They say the way to eat an elephant is one bite at a time. And that is precisely how Jo Little and Gary Brown are going about renovating their historic home at Yankalilla.
“We’d been hunting for a cottage as a bolthole from Adelaide for a while,” Jo recalls. “Then friends who knew us well phoned and said ‘we’re sitting outside your new house. It’s called Bangala’. So we jumped online and had a look. Turns out it was a massive mansion, not what we had in mind at all, but it was intriguing enough for us to go and inspect the very next day.”
While Jo was smitten at the first sight of the property’s driveway, Gary was more cautious. A little fixer-upper clearly it was not. Even as serial renovators, they could see that the house alone was going to be a major exercise. There were also the detached kitchen with store room above and the servants’ quarters with an attached studio. Not to mention the almost five acres (two hecares) of parkland grounds. “My first reactions were surprise that such a property still existed and was on the market,” Mark says. “Then amazement that it was in our price range. The previous owners, artists and potters Mark and Jill Pearse, had saved it from the bulldozers when they bought it in 1979 but there was still significant work to be done. I think all the other potential buyers had been scared off by the task, but Jo and I are both dreamers and that’s a dangerous combination.”
Before long Jo and Gary were the proud new owners of Bungala. Three years down the track, they’ve made significant inroads, but they say the property is still very much a work in progress. The original two-bedroom cottage was built in 1856, about the time Yankalilla was gazetted as a town, for English migrant Eli Butterworth, who ran a flour mill on an adjoining property with his brother. In the 1880s, Eli’s niece, Anna, and her husband, Frederick Graham, became the new owners of Bungala and embarked on massive works that would turn the property into a stately showpiece. “Frederick was the son of John Graham, the original director and a shareholder of the Burra Copper Mine, which is often said to have saved South Australia from financial ruin,” Gary says. “As befitted a man of independent means, he added all the bells and whistles, including two wings bringing the house to 14 rooms. He also added a ballroom, fabulous lead-light windows, chandeliers and an encircling verandah and courtyard.”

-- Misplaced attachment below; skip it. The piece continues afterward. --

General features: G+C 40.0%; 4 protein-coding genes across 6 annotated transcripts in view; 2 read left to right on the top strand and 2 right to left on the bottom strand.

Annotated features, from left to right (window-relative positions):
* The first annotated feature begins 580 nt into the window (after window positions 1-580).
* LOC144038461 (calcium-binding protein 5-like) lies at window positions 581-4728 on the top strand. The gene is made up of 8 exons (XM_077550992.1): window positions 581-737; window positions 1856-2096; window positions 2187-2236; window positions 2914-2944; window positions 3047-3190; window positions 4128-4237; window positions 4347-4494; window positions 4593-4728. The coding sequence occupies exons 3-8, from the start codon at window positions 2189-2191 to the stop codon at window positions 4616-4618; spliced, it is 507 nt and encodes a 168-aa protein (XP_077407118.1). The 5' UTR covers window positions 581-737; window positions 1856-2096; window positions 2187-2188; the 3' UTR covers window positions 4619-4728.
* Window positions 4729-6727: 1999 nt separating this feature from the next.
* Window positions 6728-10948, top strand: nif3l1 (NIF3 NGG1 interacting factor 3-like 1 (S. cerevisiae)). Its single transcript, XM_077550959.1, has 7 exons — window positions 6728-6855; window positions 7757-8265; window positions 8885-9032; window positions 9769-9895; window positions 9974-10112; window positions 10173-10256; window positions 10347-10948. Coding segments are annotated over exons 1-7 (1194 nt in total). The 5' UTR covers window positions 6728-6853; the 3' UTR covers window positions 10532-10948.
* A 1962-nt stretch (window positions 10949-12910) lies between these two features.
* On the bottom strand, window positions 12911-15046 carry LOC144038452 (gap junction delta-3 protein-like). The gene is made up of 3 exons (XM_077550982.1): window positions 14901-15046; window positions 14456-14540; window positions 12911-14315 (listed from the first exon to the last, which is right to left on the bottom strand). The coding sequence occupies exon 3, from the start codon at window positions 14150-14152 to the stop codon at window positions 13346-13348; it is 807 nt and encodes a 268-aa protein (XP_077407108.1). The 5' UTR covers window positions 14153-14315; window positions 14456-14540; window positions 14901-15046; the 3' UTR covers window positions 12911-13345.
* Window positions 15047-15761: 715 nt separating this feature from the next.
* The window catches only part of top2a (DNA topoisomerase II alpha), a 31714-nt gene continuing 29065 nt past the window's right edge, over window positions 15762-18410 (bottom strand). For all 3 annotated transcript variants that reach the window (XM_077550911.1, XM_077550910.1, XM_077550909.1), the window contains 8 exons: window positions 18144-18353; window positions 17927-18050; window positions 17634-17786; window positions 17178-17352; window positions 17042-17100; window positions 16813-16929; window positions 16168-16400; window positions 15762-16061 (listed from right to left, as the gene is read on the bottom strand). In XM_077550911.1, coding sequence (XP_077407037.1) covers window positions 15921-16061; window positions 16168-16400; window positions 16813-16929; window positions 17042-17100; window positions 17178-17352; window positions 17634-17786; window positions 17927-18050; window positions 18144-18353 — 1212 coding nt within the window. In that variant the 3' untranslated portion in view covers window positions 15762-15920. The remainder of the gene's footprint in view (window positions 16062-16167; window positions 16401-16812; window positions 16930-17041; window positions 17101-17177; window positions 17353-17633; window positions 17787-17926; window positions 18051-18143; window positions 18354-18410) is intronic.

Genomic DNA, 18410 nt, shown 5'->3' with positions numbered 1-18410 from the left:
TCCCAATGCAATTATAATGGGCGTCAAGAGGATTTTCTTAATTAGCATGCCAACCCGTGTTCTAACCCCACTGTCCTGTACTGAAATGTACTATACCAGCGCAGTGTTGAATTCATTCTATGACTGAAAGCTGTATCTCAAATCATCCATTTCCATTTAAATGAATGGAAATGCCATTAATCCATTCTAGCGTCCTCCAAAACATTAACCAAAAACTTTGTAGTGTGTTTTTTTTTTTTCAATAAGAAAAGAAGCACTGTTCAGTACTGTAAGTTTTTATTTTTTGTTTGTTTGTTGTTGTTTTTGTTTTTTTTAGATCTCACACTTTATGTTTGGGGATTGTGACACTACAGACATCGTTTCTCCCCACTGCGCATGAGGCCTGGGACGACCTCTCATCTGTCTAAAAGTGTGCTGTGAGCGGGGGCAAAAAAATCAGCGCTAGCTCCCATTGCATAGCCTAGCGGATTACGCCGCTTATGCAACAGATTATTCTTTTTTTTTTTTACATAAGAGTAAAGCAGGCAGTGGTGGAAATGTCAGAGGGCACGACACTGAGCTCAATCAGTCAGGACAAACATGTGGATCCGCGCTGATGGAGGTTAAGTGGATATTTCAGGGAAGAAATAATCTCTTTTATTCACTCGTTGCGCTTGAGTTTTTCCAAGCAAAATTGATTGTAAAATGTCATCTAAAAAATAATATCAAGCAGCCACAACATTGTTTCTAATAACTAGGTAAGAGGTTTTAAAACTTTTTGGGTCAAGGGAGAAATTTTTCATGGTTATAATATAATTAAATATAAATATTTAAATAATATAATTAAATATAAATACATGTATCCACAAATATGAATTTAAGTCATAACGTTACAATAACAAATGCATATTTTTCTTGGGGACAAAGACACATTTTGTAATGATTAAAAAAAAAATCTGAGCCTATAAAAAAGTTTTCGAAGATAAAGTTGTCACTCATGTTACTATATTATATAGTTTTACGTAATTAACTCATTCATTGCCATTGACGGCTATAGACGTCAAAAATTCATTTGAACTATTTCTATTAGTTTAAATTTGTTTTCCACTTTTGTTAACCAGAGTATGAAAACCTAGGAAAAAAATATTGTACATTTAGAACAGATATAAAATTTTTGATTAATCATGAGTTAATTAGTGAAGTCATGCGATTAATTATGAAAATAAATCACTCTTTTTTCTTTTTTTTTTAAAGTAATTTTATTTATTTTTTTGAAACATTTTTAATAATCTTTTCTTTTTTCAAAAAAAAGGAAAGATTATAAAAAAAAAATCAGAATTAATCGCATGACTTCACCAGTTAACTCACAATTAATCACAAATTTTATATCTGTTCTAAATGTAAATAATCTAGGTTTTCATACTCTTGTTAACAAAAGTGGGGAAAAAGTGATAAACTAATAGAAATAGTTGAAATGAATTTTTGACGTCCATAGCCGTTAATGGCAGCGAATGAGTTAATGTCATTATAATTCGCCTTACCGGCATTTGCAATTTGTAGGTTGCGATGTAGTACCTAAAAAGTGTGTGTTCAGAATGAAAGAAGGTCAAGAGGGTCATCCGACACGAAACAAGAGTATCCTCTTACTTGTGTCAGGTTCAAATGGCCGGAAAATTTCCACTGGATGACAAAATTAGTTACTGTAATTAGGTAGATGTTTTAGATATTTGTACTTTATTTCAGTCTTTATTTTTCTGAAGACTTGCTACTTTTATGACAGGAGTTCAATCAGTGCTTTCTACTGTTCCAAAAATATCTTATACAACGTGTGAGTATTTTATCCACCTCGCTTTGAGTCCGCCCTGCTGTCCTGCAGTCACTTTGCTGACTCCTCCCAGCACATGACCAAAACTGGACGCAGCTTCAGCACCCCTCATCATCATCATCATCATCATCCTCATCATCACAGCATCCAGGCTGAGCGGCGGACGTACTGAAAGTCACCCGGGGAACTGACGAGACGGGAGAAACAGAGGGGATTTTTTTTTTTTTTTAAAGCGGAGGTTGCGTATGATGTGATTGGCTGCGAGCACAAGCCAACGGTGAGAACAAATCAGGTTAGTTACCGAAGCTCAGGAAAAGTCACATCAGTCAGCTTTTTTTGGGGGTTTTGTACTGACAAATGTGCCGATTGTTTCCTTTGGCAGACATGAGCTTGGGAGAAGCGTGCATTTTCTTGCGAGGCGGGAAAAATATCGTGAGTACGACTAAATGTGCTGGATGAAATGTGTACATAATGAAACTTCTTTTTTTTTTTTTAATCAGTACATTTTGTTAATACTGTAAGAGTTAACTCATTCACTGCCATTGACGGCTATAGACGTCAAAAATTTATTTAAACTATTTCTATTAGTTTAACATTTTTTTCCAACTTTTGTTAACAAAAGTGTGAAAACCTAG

The Grahams were big movers and shakers in South Australian society and sponsored a number of friends including the Ayers and Rymill families to migrate to the state. Bungala House became a popular spot for country weekends and social events, which included a number of Red Cross fundraisers during WWI. (Agnes Rymill was president of the Red Cross at this time.) By the 1920s, Bungala had new custodians in the James family, who turned it into a guesthouse. The property then passed through several different owners and gradually deteriorated until the Pearses came along and saved it.
“They were made of strong stuff,” Gary observes. “Mark told me the first night they stayed there they turned the lights on and they fizzed and smelt of burning. When they called an electrician, he told them the whole place might burn down, so they moved out until the wiring was fixed. Then the night they moved back in there was a huge downpour and the ceilings leaked, so they had no choice but to move out again. They just kept on fixing things for their entire tenancy.” Gary has spent most of his life in Adelaide. His career in banking took a detour when he bought a coffee-roasting business, which he ran for 11 years. He met Jo shortly after she arrived from England in 2007. Both were experienced renovators but they knew they were taking on a huge task in Bungala.